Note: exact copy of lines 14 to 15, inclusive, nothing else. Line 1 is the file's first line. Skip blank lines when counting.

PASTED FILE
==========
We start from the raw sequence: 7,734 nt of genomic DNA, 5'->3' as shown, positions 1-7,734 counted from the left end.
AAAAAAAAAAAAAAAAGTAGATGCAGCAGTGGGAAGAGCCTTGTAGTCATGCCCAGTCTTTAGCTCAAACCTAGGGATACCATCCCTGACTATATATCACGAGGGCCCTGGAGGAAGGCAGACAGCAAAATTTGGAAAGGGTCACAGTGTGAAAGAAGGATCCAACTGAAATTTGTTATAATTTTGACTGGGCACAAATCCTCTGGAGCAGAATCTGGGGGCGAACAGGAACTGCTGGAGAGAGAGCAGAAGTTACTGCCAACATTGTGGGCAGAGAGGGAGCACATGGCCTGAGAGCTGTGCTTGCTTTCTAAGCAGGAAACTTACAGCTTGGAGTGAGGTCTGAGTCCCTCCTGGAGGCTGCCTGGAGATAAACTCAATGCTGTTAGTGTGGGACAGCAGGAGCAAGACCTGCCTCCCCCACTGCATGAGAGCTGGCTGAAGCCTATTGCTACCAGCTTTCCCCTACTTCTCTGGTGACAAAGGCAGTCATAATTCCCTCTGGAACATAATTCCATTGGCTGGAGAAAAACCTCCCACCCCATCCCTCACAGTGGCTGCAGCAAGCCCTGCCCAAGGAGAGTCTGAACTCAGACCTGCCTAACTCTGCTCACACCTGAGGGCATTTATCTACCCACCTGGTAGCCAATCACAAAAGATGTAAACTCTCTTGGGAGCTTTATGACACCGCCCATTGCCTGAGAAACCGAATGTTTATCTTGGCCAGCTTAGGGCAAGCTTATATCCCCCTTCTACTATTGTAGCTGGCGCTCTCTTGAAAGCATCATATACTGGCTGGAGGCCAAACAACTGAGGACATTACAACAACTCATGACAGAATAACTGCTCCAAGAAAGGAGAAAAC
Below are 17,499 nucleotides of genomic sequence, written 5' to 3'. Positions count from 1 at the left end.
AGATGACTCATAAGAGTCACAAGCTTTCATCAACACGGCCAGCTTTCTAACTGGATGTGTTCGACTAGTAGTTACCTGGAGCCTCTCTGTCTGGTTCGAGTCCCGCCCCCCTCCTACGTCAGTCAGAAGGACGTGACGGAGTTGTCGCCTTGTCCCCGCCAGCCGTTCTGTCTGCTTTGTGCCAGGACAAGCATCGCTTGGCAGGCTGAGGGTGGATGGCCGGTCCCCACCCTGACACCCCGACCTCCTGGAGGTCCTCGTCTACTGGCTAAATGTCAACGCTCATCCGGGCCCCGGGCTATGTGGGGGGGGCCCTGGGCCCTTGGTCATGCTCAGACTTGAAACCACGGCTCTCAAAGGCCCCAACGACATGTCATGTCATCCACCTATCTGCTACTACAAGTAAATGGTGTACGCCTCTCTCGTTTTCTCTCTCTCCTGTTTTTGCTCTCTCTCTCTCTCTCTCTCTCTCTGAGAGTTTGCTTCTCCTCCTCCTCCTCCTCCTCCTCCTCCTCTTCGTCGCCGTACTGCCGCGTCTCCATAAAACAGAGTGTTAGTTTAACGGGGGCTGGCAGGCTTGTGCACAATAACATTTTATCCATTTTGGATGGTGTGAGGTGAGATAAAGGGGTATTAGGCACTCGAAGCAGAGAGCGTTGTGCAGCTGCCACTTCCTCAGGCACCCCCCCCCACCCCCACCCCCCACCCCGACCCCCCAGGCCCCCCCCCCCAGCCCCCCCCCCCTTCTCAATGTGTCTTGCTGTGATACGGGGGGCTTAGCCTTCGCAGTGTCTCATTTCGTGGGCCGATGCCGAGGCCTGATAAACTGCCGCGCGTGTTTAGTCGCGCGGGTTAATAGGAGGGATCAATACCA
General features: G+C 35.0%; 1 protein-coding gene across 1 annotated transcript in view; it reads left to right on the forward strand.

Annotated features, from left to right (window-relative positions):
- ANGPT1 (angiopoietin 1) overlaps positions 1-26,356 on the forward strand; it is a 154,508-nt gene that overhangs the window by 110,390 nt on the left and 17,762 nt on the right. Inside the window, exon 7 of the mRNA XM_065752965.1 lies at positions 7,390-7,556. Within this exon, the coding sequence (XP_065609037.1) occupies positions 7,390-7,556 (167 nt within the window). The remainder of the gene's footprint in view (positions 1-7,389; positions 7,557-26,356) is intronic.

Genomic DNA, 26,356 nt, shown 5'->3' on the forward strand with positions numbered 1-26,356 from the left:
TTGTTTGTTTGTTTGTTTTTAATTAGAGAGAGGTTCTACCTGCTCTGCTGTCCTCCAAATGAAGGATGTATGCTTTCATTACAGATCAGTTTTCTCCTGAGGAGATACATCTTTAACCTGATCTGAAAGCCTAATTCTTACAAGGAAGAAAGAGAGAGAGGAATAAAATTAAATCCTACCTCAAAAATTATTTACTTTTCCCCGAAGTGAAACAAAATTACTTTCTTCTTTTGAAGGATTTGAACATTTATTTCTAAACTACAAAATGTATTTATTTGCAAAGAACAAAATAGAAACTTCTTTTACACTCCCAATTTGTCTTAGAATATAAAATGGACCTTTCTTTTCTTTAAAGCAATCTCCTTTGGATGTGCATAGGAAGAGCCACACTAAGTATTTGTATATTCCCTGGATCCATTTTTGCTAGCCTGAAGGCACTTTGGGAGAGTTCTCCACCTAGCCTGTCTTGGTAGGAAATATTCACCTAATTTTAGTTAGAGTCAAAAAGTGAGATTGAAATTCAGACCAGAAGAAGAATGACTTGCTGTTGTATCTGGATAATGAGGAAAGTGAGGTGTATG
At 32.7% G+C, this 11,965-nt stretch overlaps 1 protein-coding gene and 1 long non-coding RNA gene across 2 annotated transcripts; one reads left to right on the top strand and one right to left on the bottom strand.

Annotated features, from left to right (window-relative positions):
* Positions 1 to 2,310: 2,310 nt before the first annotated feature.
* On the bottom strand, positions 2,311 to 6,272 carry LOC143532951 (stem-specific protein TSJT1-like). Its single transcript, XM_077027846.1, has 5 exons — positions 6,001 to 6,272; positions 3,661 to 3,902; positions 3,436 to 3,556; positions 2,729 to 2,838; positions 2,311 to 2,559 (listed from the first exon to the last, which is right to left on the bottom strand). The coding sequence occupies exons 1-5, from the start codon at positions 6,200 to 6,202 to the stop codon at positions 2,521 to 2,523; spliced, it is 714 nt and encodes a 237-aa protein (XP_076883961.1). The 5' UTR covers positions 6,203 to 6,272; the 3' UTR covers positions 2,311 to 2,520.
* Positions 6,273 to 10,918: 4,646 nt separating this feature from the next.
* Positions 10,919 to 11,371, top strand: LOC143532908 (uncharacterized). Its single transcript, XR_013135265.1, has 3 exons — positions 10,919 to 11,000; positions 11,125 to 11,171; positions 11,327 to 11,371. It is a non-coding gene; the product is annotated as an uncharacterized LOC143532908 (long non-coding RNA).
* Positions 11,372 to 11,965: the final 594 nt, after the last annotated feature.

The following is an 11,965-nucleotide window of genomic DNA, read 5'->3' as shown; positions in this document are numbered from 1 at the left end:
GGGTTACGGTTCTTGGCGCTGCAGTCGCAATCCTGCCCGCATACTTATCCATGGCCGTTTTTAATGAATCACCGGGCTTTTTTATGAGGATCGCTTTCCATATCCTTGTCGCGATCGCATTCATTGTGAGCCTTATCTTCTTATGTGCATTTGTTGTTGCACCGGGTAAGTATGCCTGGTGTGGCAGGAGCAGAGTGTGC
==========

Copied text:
* Positions 6,273 to 10,918: 4,646 nt separating this feature from the next.
* Positions 10,919 to 11,371, top strand: LOC143532908 (uncharacterized). Its single transcript, XR_013135265.1, has 3 exons — positions 10,919 to 11,000; positions 11,125 to 11,171; positions 11,327 to 11,371. It is a non-coding gene; the product is annotated as an uncharacterized LOC143532908 (long non-coding RNA).